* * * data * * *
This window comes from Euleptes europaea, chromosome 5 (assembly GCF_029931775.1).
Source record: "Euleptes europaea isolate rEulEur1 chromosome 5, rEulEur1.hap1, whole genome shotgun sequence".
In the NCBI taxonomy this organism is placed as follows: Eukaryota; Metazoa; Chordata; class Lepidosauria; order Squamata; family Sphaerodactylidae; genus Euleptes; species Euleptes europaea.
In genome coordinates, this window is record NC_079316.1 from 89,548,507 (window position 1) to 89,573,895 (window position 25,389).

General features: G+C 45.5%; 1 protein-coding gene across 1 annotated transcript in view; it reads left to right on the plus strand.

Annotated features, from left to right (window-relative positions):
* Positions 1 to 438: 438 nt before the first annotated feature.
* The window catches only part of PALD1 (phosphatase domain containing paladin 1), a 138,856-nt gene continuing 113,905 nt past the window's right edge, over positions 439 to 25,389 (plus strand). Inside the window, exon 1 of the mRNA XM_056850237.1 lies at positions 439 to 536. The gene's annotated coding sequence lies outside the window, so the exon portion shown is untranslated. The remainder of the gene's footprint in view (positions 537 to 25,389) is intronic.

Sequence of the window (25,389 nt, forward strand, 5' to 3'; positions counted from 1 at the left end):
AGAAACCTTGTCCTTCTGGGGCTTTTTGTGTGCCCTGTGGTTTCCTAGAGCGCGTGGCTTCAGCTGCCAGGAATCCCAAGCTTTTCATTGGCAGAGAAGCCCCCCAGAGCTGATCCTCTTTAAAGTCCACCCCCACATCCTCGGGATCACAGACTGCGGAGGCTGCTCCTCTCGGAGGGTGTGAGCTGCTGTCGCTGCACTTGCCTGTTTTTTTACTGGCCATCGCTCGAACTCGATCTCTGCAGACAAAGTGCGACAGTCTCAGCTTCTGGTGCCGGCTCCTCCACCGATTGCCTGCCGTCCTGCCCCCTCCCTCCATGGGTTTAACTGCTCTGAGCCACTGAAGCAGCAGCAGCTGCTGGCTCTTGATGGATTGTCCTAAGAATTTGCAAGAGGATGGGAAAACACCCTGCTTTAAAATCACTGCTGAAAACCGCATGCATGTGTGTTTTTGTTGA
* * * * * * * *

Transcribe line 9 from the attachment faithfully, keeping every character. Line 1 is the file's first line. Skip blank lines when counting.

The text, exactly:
Sequence of the window (25,389 nt, forward strand, 5' to 3'; positions counted from 1 at the left end):